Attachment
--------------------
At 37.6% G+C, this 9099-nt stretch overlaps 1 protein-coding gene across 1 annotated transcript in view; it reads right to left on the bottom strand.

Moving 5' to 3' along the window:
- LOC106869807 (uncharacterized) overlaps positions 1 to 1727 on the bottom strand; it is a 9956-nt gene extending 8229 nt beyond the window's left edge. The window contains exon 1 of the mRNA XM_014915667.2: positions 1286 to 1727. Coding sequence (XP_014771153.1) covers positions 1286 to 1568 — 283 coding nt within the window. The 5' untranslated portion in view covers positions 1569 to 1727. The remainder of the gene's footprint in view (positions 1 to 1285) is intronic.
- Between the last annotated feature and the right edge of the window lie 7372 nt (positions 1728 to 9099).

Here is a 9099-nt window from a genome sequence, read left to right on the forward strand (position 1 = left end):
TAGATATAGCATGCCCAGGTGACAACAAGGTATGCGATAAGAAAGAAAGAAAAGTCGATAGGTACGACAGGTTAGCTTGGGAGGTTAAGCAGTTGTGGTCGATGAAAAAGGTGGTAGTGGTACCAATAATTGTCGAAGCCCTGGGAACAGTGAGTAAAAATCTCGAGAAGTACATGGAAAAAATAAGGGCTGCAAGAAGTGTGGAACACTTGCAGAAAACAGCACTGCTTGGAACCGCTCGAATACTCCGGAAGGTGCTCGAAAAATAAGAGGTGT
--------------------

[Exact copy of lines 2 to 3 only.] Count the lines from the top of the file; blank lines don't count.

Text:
Moving 5' to 3' along the window:
- LOC106869807 (uncharacterized) overlaps positions 1 to 1727 on the bottom strand; it is a 9956-nt gene extending 8229 nt beyond the window's left edge. The window contains exon 1 of the mRNA XM_014915667.2: positions 1286 to 1727. Coding sequence (XP_014771153.1) covers positions 1286 to 1568 — 283 coding nt within the window. The 5' untranslated portion in view covers positions 1569 to 1727. The remainder of the gene's footprint in view (positions 1 to 1285) is intronic.